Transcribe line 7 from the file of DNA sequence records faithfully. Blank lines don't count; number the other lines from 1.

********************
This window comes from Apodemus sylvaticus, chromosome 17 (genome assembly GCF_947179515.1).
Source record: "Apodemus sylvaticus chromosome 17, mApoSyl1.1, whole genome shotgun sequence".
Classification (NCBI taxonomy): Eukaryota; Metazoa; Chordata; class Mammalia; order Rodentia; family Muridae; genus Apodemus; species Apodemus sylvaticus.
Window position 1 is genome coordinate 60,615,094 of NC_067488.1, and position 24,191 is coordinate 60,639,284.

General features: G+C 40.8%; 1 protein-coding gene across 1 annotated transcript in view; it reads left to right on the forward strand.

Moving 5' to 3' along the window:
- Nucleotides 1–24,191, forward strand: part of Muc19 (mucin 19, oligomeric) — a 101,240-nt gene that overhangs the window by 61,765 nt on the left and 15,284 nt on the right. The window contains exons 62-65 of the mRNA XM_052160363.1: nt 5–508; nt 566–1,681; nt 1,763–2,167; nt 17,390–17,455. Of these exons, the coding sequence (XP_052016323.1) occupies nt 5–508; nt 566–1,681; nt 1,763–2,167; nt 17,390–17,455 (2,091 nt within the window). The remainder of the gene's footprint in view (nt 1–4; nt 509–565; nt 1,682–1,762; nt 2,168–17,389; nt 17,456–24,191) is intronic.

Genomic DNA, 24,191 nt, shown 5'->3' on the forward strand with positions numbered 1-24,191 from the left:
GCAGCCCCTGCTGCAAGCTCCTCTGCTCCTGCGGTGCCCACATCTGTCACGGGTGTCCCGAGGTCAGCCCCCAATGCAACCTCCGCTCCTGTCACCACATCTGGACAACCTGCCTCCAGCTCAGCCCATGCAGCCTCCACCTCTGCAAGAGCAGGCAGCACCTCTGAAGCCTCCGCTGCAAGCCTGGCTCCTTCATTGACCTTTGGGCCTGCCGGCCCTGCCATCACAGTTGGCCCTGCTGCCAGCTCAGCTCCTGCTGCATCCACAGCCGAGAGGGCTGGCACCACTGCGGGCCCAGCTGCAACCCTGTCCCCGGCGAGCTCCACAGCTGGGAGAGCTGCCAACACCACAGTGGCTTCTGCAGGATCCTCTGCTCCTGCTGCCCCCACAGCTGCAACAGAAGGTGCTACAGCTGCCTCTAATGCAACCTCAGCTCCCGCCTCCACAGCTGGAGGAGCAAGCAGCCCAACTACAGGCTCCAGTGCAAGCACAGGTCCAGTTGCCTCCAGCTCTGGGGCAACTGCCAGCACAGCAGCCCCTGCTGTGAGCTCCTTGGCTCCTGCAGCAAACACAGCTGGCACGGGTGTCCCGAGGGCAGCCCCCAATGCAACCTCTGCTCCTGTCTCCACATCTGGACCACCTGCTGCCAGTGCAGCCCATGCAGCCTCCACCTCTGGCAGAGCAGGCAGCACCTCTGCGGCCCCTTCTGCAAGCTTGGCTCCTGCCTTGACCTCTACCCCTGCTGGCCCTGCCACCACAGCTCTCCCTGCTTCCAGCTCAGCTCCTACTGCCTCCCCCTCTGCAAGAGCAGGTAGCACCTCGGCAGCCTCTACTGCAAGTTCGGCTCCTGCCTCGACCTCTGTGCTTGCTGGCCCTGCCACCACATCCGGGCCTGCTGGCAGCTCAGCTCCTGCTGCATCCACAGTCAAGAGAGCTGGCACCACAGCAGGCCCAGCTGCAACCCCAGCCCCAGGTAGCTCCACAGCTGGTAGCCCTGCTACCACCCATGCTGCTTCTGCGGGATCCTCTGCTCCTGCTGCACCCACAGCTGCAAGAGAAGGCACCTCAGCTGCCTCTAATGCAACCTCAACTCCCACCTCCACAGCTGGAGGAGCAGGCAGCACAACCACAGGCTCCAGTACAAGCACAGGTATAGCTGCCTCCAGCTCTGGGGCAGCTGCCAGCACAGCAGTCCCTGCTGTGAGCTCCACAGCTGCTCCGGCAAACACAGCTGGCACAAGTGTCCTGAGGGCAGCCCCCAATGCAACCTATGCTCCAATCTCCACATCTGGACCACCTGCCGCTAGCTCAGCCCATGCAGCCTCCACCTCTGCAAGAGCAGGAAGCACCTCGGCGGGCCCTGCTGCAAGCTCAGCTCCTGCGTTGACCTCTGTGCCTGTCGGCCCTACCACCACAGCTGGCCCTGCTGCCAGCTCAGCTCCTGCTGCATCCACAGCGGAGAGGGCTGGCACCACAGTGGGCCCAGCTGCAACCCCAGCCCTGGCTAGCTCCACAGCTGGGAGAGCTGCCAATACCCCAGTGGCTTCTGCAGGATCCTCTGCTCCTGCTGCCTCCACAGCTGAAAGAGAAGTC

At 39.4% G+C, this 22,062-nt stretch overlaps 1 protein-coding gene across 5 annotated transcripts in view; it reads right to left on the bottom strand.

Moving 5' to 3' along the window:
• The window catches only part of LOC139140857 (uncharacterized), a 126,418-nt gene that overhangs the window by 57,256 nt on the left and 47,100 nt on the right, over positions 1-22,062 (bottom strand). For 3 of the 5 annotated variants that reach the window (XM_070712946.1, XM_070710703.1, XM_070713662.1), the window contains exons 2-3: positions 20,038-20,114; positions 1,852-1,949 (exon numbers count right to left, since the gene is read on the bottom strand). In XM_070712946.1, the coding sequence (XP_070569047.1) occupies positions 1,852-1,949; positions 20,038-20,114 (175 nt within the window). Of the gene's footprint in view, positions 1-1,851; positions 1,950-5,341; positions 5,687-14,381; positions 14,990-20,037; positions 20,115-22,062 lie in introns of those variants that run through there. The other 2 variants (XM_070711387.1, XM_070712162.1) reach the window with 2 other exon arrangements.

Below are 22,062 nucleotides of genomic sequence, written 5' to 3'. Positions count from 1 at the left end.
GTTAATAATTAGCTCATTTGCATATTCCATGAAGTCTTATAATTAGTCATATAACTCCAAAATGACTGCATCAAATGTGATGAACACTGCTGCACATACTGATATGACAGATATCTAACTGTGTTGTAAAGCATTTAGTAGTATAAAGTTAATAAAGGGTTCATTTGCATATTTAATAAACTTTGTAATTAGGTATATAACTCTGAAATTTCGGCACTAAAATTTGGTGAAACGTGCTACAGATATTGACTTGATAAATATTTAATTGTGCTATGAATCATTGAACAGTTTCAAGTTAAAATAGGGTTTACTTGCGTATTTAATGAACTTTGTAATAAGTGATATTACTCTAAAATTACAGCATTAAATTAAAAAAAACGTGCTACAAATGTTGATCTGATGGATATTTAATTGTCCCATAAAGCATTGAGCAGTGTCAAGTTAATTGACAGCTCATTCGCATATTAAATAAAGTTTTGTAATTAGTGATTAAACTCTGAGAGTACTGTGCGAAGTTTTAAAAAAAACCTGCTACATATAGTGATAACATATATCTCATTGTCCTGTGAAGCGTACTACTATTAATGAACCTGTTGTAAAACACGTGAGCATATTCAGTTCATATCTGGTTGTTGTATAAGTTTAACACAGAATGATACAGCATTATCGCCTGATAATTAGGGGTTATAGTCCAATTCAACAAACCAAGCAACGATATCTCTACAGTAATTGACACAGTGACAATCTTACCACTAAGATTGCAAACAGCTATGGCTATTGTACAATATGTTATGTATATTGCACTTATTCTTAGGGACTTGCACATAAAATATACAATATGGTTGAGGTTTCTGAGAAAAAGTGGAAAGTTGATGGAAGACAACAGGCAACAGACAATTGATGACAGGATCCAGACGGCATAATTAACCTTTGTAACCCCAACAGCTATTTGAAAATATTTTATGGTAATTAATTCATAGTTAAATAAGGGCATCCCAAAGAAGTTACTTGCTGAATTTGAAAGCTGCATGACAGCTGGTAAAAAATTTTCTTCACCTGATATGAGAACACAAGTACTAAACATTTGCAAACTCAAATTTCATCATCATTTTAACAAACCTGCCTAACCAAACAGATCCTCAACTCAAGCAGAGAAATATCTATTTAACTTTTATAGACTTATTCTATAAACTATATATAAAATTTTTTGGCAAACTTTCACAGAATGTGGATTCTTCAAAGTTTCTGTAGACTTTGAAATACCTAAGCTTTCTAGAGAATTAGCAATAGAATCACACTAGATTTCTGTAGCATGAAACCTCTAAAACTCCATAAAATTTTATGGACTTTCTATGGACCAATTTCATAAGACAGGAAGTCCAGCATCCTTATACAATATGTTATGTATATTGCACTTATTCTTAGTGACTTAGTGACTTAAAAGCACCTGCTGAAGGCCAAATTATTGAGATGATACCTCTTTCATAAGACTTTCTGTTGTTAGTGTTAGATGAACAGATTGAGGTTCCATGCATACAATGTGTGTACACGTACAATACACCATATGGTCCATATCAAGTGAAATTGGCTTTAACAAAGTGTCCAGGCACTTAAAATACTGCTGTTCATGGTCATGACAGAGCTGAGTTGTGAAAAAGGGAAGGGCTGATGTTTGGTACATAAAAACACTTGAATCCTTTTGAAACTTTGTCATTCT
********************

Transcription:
- Nucleotides 1–24,191, forward strand: part of Muc19 (mucin 19, oligomeric) — a 101,240-nt gene that overhangs the window by 61,765 nt on the left and 15,284 nt on the right. The window contains exons 62-65 of the mRNA XM_052160363.1: nt 5–508; nt 566–1,681; nt 1,763–2,167; nt 17,390–17,455. Of these exons, the coding sequence (XP_052016323.1) occupies nt 5–508; nt 566–1,681; nt 1,763–2,167; nt 17,390–17,455 (2,091 nt within the window). The remainder of the gene's footprint in view (nt 1–4; nt 509–565; nt 1,682–1,762; nt 2,168–17,389; nt 17,456–24,191) is intronic.